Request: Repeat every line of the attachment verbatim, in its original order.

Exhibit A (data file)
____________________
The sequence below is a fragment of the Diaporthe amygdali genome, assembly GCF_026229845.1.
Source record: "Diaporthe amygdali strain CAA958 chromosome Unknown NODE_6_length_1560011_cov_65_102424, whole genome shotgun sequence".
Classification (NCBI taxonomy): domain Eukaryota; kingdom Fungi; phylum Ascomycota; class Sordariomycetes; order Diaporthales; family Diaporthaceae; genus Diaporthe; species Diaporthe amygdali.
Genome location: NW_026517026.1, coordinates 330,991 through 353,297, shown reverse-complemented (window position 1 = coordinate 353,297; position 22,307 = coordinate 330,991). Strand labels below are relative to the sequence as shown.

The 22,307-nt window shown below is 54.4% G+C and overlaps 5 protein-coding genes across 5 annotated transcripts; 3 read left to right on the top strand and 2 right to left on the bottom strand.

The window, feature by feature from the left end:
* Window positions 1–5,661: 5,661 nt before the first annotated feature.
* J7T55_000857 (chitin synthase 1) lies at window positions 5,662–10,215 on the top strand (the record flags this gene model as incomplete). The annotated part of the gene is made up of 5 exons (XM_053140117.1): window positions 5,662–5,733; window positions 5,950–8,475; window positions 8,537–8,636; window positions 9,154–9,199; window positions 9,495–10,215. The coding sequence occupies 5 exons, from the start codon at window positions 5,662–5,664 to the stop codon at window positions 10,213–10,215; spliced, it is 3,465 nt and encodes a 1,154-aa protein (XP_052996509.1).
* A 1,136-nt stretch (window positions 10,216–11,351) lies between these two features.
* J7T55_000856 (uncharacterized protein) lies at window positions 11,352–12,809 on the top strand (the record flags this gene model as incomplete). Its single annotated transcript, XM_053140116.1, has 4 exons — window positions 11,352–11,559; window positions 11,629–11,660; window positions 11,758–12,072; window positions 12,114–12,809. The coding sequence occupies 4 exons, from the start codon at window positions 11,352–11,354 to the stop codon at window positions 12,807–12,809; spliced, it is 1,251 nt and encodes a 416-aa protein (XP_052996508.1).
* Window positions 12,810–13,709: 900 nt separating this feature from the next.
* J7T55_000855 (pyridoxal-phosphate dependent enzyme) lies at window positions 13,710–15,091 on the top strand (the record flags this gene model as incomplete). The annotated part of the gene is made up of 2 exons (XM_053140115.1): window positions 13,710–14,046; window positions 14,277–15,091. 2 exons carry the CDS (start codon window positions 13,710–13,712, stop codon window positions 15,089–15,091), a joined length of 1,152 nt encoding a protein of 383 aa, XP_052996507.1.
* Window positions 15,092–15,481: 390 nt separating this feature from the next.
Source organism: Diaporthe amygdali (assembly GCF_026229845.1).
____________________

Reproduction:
The sequence below is a fragment of the Diaporthe amygdali genome, assembly GCF_026229845.1.
Source record: "Diaporthe amygdali strain CAA958 chromosome Unknown NODE_6_length_1560011_cov_65_102424, whole genome shotgun sequence".
Classification (NCBI taxonomy): domain Eukaryota; kingdom Fungi; phylum Ascomycota; class Sordariomycetes; order Diaporthales; family Diaporthaceae; genus Diaporthe; species Diaporthe amygdali.
Genome location: NW_026517026.1, coordinates 330,991 through 353,297, shown reverse-complemented (window position 1 = coordinate 353,297; position 22,307 = coordinate 330,991). Strand labels below are relative to the sequence as shown.

The 22,307-nt window shown below is 54.4% G+C and overlaps 5 protein-coding genes across 5 annotated transcripts; 3 read left to right on the top strand and 2 right to left on the bottom strand.

The window, feature by feature from the left end:
* Window positions 1–5,661: 5,661 nt before the first annotated feature.
* J7T55_000857 (chitin synthase 1) lies at window positions 5,662–10,215 on the top strand (the record flags this gene model as incomplete). The annotated part of the gene is made up of 5 exons (XM_053140117.1): window positions 5,662–5,733; window positions 5,950–8,475; window positions 8,537–8,636; window positions 9,154–9,199; window positions 9,495–10,215. The coding sequence occupies 5 exons, from the start codon at window positions 5,662–5,664 to the stop codon at window positions 10,213–10,215; spliced, it is 3,465 nt and encodes a 1,154-aa protein (XP_052996509.1).
* A 1,136-nt stretch (window positions 10,216–11,351) lies between these two features.
* J7T55_000856 (uncharacterized protein) lies at window positions 11,352–12,809 on the top strand (the record flags this gene model as incomplete). Its single annotated transcript, XM_053140116.1, has 4 exons — window positions 11,352–11,559; window positions 11,629–11,660; window positions 11,758–12,072; window positions 12,114–12,809. The coding sequence occupies 4 exons, from the start codon at window positions 11,352–11,354 to the stop codon at window positions 12,807–12,809; spliced, it is 1,251 nt and encodes a 416-aa protein (XP_052996508.1).
* Window positions 12,810–13,709: 900 nt separating this feature from the next.
* J7T55_000855 (pyridoxal-phosphate dependent enzyme) lies at window positions 13,710–15,091 on the top strand (the record flags this gene model as incomplete). The annotated part of the gene is made up of 2 exons (XM_053140115.1): window positions 13,710–14,046; window positions 14,277–15,091. 2 exons carry the CDS (start codon window positions 13,710–13,712, stop codon window positions 15,089–15,091), a joined length of 1,152 nt encoding a protein of 383 aa, XP_052996507.1.
* Window positions 15,092–15,481: 390 nt separating this feature from the next.
Source organism: Diaporthe amygdali (assembly GCF_026229845.1).